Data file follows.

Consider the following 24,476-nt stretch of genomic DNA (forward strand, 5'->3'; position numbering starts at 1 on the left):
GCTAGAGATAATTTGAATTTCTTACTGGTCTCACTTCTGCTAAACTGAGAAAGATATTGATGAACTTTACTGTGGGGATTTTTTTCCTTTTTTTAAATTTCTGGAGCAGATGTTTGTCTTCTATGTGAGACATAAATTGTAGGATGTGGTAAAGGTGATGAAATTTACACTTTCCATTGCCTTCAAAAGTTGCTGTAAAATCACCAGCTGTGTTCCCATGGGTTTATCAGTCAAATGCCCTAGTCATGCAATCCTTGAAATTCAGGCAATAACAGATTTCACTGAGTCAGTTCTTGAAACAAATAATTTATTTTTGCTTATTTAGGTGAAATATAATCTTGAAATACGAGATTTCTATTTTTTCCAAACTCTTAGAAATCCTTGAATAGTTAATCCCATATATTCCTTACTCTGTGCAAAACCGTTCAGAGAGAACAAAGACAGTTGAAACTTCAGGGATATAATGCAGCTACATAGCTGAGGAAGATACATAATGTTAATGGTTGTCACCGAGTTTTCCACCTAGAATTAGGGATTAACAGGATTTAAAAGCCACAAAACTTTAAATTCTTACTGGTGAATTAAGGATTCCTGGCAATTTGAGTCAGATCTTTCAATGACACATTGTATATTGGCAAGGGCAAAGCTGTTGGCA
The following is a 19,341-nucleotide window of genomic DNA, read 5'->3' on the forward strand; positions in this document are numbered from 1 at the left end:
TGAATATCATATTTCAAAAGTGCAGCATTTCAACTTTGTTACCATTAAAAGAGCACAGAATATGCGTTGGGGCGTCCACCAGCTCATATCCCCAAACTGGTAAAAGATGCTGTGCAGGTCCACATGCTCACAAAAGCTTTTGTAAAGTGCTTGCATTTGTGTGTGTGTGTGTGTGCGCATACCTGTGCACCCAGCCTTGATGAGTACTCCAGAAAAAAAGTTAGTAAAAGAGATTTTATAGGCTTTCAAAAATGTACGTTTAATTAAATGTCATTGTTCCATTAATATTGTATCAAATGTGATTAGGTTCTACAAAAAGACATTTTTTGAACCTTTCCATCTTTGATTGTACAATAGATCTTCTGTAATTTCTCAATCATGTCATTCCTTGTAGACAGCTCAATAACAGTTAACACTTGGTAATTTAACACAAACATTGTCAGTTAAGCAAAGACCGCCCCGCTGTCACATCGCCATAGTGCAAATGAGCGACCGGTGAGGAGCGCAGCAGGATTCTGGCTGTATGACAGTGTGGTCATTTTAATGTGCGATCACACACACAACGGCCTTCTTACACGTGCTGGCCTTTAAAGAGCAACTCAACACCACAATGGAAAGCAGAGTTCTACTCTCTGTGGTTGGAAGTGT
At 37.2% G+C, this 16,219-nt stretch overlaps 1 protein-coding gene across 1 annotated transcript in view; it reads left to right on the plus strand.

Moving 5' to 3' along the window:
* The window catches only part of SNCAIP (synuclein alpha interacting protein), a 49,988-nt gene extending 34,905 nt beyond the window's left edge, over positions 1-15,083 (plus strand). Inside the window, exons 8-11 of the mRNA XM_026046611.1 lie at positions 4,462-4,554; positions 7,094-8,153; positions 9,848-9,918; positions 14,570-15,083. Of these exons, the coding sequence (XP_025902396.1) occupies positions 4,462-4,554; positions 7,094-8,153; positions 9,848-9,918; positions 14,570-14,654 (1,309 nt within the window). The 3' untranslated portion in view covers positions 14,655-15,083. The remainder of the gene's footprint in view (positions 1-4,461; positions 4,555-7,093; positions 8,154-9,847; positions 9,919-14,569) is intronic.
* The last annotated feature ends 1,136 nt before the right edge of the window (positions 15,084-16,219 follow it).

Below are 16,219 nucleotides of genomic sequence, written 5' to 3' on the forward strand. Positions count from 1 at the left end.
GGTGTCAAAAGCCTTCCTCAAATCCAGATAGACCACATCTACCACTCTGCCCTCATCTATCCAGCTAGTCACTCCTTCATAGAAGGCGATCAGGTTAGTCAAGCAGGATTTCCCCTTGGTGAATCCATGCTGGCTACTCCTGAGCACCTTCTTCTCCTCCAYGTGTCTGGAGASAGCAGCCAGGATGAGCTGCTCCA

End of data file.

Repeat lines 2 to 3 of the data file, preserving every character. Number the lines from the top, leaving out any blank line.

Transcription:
GCTAGAGATAATTTGAATTTCTTACTGGTCTCACTTCTGCTAAACTGAGAAAGATATTGATGAACTTTACTGTGGGGATTTTTTTCCTTTTTTTAAATTTCTGGAGCAGATGTTTGTCTTCTATGTGAGACATAAATTGTAGGATGTGGTAAAGGTGATGAAATTTACACTTTCCATTGCCTTCAAAAGTTGCTGTAAAATCACCAGCTGTGTTCCCATGGGTTTATCAGTCAAATGCCCTAGTCATGCAATCCTTGAAATTCAGGCAATAACAGATTTCACTGAGTCAGTTCTTGAAACAAATAATTTATTTTTGCTTATTTAGGTGAAATATAATCTTGAAATACGAGATTTCTATTTTTTCCAAACTCTTAGAAATCCTTGAATAGTTAATCCCATATATTCCTTACTCTGTGCAAAACCGTTCAGAGAGAACAAAGACAGTTGAAACTTCAGGGATATAATGCAGCTACATAGCTGAGGAAGATACATAATGTTAATGGTTGTCACCGAGTTTTCCACCTAGAATTAGGGATTAACAGGATTTAAAAGCCACAAAACTTTAAATTCTTACTGGTGAATTAAGGATTCCTGGCAATTTGAGTCAGATCTTTCAATGACACATTGTATATTGGCAAGGGCAAAGCTGTTGGCA
The following is a 19,341-nucleotide window of genomic DNA, read 5'->3' on the forward strand; positions in this document are numbered from 1 at the left end: